Canon's rough-and-ready PowerShot provides a good range of beginner-friendly photography features, as well as advanced camera technologies. Along with intuitive point-and-shoot modes, there's a selection of underwater shooting options to make aquatic photo capturing a stress-free experience. Some handling issues - both underwater and on dry land - take a bit of the shine off this camera's overall performance. But what this compact lacks in speed, it makes up for in image quality.

The build quality and ability of this camera to produce consistently well-exposed, detailed images can't be faulted, and additional features such as built-in GPS and Full HD video mode broaden the Canon D20's appeal. It's got a lot to offer, but if you're after an everyday rugged all-rounder, some similarly priced rivals may offer a more comprehensive package.

Read our Canon PowerShot D20 review

Canon Powershot SX50 HS

Price: £370/$US450/AU$510
Specs: 12.1MP, 1/2.3-inch CMOS sensor, 50x optical zoom, 1080p video, 2.7-inch, 460,000-dot variangle screen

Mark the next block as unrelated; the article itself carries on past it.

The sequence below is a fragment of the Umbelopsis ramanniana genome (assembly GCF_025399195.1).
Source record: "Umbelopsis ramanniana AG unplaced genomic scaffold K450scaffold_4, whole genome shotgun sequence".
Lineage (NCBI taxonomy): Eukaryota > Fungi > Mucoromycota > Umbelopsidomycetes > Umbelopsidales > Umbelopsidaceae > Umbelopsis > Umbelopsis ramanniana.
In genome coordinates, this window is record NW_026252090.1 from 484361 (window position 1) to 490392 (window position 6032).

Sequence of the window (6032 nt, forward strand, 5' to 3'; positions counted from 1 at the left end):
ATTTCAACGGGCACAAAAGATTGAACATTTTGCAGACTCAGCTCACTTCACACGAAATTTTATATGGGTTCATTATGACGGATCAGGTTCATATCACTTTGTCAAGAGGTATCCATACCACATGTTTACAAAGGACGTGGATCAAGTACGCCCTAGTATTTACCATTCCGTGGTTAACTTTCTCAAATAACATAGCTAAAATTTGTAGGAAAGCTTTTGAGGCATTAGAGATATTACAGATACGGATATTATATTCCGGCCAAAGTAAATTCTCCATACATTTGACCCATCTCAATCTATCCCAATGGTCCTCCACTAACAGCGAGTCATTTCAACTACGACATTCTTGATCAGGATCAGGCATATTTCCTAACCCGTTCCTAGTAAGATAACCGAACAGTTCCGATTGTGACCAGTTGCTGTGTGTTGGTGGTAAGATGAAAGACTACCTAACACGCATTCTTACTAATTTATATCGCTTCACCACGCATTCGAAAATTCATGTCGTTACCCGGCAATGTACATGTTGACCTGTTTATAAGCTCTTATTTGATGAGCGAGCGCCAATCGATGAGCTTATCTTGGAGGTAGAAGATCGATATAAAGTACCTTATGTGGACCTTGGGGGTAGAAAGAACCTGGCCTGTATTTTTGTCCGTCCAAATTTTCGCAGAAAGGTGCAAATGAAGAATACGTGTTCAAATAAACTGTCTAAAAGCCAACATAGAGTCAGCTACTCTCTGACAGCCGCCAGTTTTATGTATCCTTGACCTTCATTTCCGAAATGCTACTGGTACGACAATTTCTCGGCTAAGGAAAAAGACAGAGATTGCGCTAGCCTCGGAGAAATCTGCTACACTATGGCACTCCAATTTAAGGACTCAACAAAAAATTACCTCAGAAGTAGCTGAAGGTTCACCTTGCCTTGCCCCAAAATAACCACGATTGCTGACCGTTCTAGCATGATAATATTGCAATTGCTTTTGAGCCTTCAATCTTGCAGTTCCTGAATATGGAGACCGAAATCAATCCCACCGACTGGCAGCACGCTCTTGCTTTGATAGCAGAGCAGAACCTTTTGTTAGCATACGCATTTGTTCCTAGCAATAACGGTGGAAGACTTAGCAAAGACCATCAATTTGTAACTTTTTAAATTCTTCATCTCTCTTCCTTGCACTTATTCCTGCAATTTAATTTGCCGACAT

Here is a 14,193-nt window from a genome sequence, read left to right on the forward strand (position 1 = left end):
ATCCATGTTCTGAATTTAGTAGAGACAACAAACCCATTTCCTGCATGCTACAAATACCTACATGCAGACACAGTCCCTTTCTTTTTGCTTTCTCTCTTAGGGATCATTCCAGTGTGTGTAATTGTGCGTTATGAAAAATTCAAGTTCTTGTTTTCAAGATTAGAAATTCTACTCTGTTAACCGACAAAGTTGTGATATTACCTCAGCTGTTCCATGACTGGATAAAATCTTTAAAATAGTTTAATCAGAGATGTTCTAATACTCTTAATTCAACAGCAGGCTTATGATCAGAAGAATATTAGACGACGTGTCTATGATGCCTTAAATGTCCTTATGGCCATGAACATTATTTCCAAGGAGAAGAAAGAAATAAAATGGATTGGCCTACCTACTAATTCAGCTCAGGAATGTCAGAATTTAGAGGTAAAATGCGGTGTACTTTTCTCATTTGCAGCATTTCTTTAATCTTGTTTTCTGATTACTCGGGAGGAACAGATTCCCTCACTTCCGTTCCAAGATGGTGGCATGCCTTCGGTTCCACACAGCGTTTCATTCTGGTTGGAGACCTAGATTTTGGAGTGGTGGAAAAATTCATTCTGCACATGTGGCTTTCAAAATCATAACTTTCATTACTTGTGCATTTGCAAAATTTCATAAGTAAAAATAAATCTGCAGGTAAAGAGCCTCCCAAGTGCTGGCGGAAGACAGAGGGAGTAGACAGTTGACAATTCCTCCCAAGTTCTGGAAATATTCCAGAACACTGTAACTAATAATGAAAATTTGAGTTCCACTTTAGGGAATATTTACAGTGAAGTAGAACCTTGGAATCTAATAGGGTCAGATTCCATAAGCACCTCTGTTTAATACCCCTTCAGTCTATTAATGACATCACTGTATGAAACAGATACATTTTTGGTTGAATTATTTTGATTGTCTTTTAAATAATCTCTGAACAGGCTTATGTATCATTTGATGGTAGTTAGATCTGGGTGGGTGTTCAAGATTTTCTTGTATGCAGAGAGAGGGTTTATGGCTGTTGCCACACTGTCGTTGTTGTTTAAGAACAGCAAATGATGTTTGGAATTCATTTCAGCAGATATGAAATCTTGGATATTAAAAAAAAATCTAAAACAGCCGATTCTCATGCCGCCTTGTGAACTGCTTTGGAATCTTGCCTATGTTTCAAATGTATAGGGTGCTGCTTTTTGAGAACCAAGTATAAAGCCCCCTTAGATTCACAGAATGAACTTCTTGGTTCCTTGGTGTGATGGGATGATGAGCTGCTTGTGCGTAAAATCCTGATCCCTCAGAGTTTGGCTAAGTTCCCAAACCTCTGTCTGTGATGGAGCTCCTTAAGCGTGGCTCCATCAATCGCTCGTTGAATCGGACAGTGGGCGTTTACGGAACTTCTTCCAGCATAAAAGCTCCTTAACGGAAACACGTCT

Best Canon PowerShot current models reviewed

Best Canon PowerShot

Although it has the same pixel count as the Canon SX40 HS that it replaces, the Canon Powershot SX50 HS makes a huge leap forward with its focal length range as it features a 50x zoom lens. This optic has a focal length equivalent to a 24-1200mm lens on a 35mm camera, with a maximum aperture of f/3.4-65.

As well as the ability to shoot in shutter priority, aperture priority and manual exposure mode the SX50 HS can record images in raw format, making it even more attractive to experienced photographers. Less experienced users are also catered for though as there is a host of automatic exposure modes as well as JPEG recording.

Read our Canon SX50 HS review

Canon PowerShot S110

Price: £370/US$450/AU$450
Specs: 12.1MP CMOS sensor, 1080p video, 3-inch touchscreen, Wi-Fi

Best Canon PowerShot current models reviewed